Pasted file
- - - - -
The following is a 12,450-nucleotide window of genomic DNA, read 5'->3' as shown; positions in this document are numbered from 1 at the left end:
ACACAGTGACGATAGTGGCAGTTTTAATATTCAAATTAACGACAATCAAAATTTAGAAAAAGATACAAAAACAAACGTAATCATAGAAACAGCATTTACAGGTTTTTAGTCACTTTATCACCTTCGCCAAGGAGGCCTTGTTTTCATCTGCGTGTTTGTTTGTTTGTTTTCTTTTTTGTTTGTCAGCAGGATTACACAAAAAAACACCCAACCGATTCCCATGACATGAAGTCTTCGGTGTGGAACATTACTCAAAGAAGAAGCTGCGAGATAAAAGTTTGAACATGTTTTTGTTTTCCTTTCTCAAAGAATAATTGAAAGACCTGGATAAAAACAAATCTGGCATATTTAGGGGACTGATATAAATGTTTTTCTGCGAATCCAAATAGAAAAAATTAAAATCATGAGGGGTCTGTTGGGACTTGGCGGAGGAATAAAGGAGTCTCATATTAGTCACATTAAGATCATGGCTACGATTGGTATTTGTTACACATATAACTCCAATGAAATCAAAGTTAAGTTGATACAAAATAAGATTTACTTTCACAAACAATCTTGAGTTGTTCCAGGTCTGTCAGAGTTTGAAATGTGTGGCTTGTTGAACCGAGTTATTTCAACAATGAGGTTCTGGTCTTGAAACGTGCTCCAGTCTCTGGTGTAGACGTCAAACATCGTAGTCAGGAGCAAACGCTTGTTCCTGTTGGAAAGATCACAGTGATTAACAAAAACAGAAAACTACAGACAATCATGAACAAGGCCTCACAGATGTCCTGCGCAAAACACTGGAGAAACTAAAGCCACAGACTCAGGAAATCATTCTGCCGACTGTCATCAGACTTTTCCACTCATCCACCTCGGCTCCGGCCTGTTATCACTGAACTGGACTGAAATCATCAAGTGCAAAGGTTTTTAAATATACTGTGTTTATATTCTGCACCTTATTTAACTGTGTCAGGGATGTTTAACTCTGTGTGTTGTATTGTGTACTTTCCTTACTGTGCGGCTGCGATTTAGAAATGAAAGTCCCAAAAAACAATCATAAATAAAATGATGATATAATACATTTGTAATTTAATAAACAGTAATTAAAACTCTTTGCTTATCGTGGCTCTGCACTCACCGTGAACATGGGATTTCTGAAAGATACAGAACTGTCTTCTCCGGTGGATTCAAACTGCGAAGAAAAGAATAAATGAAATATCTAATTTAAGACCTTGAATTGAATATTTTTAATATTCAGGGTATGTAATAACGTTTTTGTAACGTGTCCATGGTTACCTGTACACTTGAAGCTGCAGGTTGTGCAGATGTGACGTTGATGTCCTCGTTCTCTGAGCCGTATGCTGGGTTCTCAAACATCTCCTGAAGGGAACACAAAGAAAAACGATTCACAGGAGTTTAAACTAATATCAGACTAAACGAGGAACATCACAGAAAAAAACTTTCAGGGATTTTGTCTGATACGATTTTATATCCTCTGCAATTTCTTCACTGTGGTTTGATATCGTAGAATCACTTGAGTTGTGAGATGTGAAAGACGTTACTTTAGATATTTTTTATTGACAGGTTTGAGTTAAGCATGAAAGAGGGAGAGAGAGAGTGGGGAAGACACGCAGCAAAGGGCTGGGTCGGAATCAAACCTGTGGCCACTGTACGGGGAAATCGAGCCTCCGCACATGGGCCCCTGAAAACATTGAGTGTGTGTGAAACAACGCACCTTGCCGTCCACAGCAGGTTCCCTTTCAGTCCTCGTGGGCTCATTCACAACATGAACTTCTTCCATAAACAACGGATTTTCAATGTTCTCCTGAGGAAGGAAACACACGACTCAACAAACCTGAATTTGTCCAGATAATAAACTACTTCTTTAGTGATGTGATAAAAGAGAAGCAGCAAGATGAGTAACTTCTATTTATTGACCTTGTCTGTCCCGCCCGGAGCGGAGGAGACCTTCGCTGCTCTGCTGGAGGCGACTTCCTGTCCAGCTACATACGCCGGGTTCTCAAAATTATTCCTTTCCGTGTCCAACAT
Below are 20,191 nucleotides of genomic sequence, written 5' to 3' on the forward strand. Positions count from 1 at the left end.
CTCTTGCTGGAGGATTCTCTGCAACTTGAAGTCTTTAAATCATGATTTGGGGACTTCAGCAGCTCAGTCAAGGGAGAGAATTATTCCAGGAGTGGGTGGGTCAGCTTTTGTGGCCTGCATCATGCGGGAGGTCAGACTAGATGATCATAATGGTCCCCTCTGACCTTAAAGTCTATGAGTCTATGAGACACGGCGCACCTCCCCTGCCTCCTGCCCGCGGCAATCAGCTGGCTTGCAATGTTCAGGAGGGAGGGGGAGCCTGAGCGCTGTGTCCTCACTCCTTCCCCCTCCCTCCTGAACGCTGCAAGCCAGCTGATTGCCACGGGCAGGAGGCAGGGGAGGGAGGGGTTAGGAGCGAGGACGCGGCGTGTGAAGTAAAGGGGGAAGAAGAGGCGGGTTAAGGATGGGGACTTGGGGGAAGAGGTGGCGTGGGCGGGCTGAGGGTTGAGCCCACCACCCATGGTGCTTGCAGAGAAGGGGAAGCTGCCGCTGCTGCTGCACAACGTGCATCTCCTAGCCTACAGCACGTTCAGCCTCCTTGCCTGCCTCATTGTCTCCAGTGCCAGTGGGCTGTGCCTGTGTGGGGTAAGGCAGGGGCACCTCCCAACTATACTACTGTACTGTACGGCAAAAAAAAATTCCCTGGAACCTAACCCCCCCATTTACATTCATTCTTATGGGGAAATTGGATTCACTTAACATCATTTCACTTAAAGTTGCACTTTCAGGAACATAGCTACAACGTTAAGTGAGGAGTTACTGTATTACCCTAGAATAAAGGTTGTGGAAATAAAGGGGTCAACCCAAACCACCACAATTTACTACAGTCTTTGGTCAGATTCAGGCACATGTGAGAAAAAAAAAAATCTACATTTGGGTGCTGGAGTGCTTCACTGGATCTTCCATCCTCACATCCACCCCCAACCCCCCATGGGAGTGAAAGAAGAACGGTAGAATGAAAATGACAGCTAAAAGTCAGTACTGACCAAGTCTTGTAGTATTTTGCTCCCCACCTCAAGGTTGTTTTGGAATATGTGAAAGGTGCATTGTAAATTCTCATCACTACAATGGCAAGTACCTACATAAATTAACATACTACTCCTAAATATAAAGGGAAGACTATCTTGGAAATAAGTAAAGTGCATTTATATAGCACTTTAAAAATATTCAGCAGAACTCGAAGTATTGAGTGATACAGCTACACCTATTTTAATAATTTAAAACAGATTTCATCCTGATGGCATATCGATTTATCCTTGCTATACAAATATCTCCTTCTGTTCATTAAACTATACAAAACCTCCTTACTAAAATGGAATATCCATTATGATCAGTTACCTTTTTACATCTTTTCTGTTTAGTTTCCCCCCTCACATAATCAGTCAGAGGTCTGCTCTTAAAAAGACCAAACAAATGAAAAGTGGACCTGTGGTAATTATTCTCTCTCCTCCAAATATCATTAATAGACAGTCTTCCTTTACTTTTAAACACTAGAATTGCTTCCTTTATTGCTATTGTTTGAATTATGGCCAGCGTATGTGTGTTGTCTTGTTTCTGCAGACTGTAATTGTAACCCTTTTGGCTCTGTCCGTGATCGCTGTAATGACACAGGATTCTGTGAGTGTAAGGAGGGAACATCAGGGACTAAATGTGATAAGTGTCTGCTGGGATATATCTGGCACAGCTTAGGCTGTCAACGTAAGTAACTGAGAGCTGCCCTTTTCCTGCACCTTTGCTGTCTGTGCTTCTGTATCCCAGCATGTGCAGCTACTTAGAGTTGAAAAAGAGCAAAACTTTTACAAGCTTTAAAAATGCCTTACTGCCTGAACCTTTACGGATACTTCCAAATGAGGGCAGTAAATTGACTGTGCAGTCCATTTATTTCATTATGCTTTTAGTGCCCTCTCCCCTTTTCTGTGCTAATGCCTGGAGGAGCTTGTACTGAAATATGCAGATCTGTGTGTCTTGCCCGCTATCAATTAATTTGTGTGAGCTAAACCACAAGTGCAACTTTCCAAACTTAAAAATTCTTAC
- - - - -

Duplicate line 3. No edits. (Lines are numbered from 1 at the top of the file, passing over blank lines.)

Below are 20,191 nucleotides of genomic sequence, written 5' to 3' on the forward strand. Positions count from 1 at the left end.